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SATURDAY, APRIL 14, 2018

SATURDAY, APRIL 14, 2018 THE N'WEST IOWA REVIEW/SHELDON, IA E4 BUSINESS Regional airport to open in November Will provide flights out of Sioux County BY LANA BRADSTREAM LBRADSTREAM@NWESTIOWA.COM MAURICE—Facilities for the $28 million Sioux County Regional Airport are about to take flight as the long-awaited 493-acre airfield is set to open in November. Located southeast of the intersection of highways 75 and 10, the regional airport will serve Orange City and Sioux Center as well as the county. Some of the projects under construction are: g A 100-by-100-foot airport hangar; g A 55-by-100-foot terminal facility; g 10- and 14-unit tee hangar buildings; g Medium approach lighting system on the runway. g Second-phase paving for the runway and taxiway, which is the north half portion of the 5,500-foot runway. The paving for the runway, which carries a total cost of $8.8 million, is being done by Cedar Valley Construction of Waterloo. Sioux County Regional Airport Board chairman Harold Schiebout said the terminal, which is attached to a two-box hangar building, should be finished at the end of May or early June, and an all-weather observation service structure should be completed by the end of July. Most of the projects will be completed by the end of summer. “Weather is always a factor,” Schiebout said. “We are planning and expecting to have it up and running in November, and we are depending on the DOT and FAA for their participation.” The chairman is not sure how many personnel will be needed to operate the airport when it opens, but he is estimating 10-14. However, it is difficult for him to say as he does not know how many people the fixedbase operator will employ. An FBO is a business that is granted the right by an airport to operate on the premises and provide maintenance, fueling of aircraft and instruction. No entity has been chosen for the FBO position, yet. Sioux Center administrator Scott Wynja, who also is a member of the airport board, said he expects the airport board will be discussing the issue during the next few months. “The airport is currently on schedule to be completed by November of 2018, but there are many projects that need to be finalized and completed, and also concurrence and approval from the Federal Aviation Administration,” Wynja said. Some of the construction AT A GLANCE: Business: Sioux County Regional Airport Agency Address: 335 First Ave. N.W., Sioux Center Phone: 712-441-1824 projects that have not yet started are: g An aviation fuel facility; g A 100-by-100-foot conventional box hangar; g Terminal and vehicle parking pavement areas. Grading for the regional airport began in 2015, but talk for the project has been going on for almost 20 years. In 2004, a partnership be - tween the city governments of Orange City and Sioux Center, and the government of Sioux County, was formed to create the airport. While the majority of the $28 Construction is progressing on facilities at the Sioux County Regional Airport south of Sioux Center. Photo by Tom Kane million cost is attributed to grants from the FAA, the local governments committed a total of $2 million. Once completed, the regional airport is expected to be a boon to area companies. Schiebout said neither airport at Orange City or Sioux Center were adequate to accommodate the increasing business flight traffic the county has seen, which created some hurdles for businesses Employees would have to go to Sioux Falls, SD, or Sioux City to catch a flight or cancel the business meeting. Through a new airport, Sioux County businesses will no longer have to make that choice, he said. Schiebout said the DOT and FAA are appreciative of the multi-jurisdictional partnership formed between the towns and the county to create the regional airport. “I do know the FAA has significant participation and they are excited about the project,” Schiebout said. “The DOT is excited. It’s not often an airport is built.” New Residential Addition NOW OPEN Liberty Heights Addition • Hull, IA WHY BUILD IN HULL? 1. Some of the best public and private schools in the area. 2. Local healthcare services. 3. Beautiful parks, golf course, swimming pool, ball fields, tennis and basketball courts and assisted living (Aspen Heights). LIBERTY HEIGHTS FITS YOU BECAUSE: 1. Lots come fully equipped with water, sewer, electricity, new concrete street and gutter. 2. Quiet area that is close to churches, schools and downtown. 3. Affordable Lot Pricing ($35,000-$67,500) 10% discount through 2019. 4. Lot sizes to match your lifestyle. 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AGENTS: •Perspective Insurance, Orange City, Sioux Center, Sheldon •Benz Insurance, Melvin •Bank Midwest Insurance, Spirit Lake •Casualty Insurance Underwriters Inc., Orange City •Elgersma Agency, Sanborn •Exchange State Insurance, Hills, MN •Four Seasons Insurance, Primghar •Frontier Insurance, Rock Rapids •Gaarder Insurance, Sibley •Heidebrink & Associates, Luverne, MN •Hertz Insurance, Ocheyedan •ISB Insurance, Hull, Sheldon, Sanborn •ISB/Reinking Insurance, Ireton •Koele Inc., Hull •Security Savings Agency, Larchwood •Otter Valley Insurance, George •Peoples Insurance, Rock Valley •Sibley Insurance, Sibley •Sieperda/Foltz Insurance, Rock Rapids •Van’s Insurance, Sioux Center “Trust in Tomorrow.” and the “A Grinnell Mutual Member” mark are property of Grinnell Mutual Reinsurance Company. © Grinnell Mutual Reinsurance Company, 2017.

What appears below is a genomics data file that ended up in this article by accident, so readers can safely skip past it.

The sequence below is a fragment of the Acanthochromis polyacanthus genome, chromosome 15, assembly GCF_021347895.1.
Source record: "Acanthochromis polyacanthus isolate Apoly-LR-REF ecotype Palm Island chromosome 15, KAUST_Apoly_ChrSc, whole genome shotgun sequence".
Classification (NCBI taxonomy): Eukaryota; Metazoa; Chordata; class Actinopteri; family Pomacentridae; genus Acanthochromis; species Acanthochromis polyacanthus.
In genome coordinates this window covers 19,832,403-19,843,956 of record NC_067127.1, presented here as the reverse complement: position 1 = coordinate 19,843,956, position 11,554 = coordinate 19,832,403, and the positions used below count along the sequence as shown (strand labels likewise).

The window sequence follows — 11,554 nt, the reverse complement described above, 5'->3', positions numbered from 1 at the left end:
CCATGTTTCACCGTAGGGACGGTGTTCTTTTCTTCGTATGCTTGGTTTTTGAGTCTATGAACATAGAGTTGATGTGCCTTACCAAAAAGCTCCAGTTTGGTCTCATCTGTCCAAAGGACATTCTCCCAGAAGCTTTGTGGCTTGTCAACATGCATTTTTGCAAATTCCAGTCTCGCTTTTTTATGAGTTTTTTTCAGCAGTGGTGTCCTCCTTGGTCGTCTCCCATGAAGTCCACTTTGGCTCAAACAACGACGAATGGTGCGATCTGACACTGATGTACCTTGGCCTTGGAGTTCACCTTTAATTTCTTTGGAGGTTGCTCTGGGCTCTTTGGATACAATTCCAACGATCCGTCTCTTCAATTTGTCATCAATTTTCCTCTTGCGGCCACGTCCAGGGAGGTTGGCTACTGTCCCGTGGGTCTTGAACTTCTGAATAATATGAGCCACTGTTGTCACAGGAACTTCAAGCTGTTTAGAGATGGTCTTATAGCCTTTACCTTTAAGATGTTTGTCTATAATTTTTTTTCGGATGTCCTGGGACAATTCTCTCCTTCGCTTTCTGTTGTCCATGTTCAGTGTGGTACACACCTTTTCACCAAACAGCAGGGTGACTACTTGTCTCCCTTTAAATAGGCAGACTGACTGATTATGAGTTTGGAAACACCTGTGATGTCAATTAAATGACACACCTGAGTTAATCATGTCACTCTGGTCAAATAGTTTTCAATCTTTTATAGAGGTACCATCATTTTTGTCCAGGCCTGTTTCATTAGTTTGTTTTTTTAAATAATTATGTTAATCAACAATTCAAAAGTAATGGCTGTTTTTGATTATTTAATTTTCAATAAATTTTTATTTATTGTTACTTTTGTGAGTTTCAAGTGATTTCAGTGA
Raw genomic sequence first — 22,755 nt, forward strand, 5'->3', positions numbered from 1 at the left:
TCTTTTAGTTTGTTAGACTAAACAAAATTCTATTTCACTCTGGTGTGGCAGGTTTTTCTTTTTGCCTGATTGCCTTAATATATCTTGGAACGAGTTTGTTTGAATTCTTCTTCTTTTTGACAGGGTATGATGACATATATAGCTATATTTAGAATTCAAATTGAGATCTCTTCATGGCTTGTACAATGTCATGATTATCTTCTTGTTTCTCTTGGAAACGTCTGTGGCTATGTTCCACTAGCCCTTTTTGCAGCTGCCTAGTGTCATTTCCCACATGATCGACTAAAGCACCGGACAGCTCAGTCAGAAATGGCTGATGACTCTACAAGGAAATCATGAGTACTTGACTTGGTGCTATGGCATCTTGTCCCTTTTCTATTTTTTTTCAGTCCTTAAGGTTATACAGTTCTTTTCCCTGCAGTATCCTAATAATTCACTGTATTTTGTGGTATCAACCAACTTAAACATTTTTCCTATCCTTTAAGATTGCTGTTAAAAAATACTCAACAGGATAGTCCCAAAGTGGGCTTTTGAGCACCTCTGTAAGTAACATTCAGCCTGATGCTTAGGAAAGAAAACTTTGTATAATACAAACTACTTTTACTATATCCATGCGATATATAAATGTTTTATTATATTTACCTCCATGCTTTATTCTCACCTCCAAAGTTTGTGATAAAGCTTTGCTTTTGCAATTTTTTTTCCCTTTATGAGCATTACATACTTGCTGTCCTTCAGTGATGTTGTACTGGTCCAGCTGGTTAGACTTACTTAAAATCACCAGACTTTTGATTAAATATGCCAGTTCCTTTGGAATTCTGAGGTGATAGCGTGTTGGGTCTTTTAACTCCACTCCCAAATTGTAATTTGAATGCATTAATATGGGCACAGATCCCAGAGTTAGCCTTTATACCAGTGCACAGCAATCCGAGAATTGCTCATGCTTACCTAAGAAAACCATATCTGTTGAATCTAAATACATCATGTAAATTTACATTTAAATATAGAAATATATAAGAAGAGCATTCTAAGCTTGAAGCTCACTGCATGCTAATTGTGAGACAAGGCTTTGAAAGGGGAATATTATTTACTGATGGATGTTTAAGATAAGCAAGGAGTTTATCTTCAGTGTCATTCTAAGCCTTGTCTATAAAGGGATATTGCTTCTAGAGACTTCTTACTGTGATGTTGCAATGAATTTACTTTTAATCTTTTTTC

SATURDAY, APRIL 14, 2018 THE N'WEST IOWA REVIEW/SHELDON, IA E5 BUSINESS Rock Valley Dental all smiles over its new location Beautiful building offers more room for services BY MARK MAHONEY MMAHONEY@NWESTIOWA.COM ROCK VALLEY—Rock Valley Dental always wants to give its patients a reason to smile when they visit. Dr. Sam Koth and his wife, Katy, own the general dentistry clinic, which opened a new location in July at 1302 10th St. in Rock Valley, a Sioux County city of about 3,730. “Superb,” Sam said of the business’ beautiful building along the south side of Highway 18. “It’s easy to see, that’s for sure. We’re growing, so we really needed the extra space. Just having a more welcoming environment was another good thing. “The addition of light and windows and stuff like that just makes it a more comforting place for patients to show up,” he said. “We’ve had an overwhelmingly good response with the patient population as far as just liking to come here.” In addition to Sam as an on-site dentist, Rock Valley Dental is home to a team of people who know teeth — dental assistants, dental hygienists and office management personnel, whom Sam is thankful to have work with him. “The team has really liked it a lot more as far as just more space and more light and just a better environment,” Sam said of the business’ new location. “People in Rock Valley in general have a great community sense of pride of having a new building in town.” In the past couple of years, the city has seen a new building constructed for Rock Valley Dental and Hegg Health Center undergo a major expansion and renovation project. “With a new hospital and a new dental office, things are going in the right direction as far as growing versus AT A GLANCE: Business: Rock Valley Dental Owners: Dr. Sam and Katy Koth Address: 1302 10th St., Rock Valley Hours: 8 a.m.-4 p.m. Monday- Thursday; by appointment Friday Phone: 712-476-2749 Online: www.rockvalleydental. com where a lot of towns are kind of having trouble keeping some of that stuff around,” Sam said. Sam, a Rapid City, SD, native, joined the Rock Valley dental clinic of Dr. Jim and Kathleen Jespersen in 2010 after graduating from the Creighton University School of Dentistry in Omaha, NE. The Koths bought the business nearly six years ago from the Jespersens, who had owned the dental facility for about 35 years inside a building that was connected to Rock Valley’s hospital. “It was a really good opportunity for us,” said Katy, a LeMars native, of the purchase of the dental clinic from the Jespersens. “Since that time, we’ve expanded so much of what we do here.” Sam and Katy renamed the dental clinic as Rock Valley Dental and eventually moved the business to its new location in 2017. The facility’s new roughly 4,400-square-foot home is about twice as large as its old one — with room for a second dentist. “We just had little tiny windows in each operatory,” Sam said, noting that an operatory is what a dental treatment room is called. “It was a big, redbrick building, so all our offices were downstairs, where there was no light or anything. “My office was in the basement, the Rock Valley Dental opened a new location in July. The business is located inside a building at 1302 10th St. along the south side of Highway 18. Sheryl Van Beek of Rock Valley, holding her 2-year-old daughter, Becca, listens as Dr. Sam Koth talks about the teeth of her 5-year-old son, Jaxten. Koth and his wife, Katy, own Rock Valley Dental, which opened a new location in July. breakroom was in the basement, a lot of the supply stuff was all in the basement,” he said. “Upstairs was where the operatories were. There was one tiny little window in each operatory, and there was one window upfront, but there was no natural, ambient light whatsoever.” Rock Valley Dental’s new location has six treatment rooms set up — each one has windows to the outside world — with the capacity to grow to nine, if needed. The chair in which a patient sits in each operatory has massaging capabilities. “There’s personalized music in each room, so they can listen to whatever the patient wants,” said Katy, a licensed physical therapist and a certified strength and conditioning specialist as well as a mother to her and Sam’s three children, with a fourth one on the way. There also is a room for active myofunctional therapy, which is a program of evaluation and exercises used to treat incorrect patterns of muscle functions. The exercises help restore strength and coordination and retrains muscles of a person’s face and tongue. The goal of myofunctional therapy is to optimize functions such as breathing, chewing, swallowing, speaking, Dental hygienist Kali Van Veldhuizen uses a high-powered dishwasher to clean dental instruments as the first part of the sterilization process. Rock Valley Dental opened a new location in July at 1302 10th St. Photos by Mark Mahoney oral hygiene, sleep, facial aesthetics, posture and facial skeletal growth, plus many others. The dental clinic also is home to Sam’s office, consultation rooms, a sterilization room and a dental laboratory. In addition, there is a space that doubles as a breakroom and a conference room, which has an outdoor patio connected to it. “It’s a little area to sit outside for lunch and get some fresh air,” Sam said of the patio. “It helps morale.” Katy is planning to plant a garden behind the business’ building full of flowers and other pretty plants. The dental facility also has a welcoming, wide-open waiting room with windows galore as well as a fireplace. “Basically, we’re trying to get pa - tients to feel as comfortable as they can because they’re coming to a place where they’re not comfortable,” Sam said. “That’s our goal.”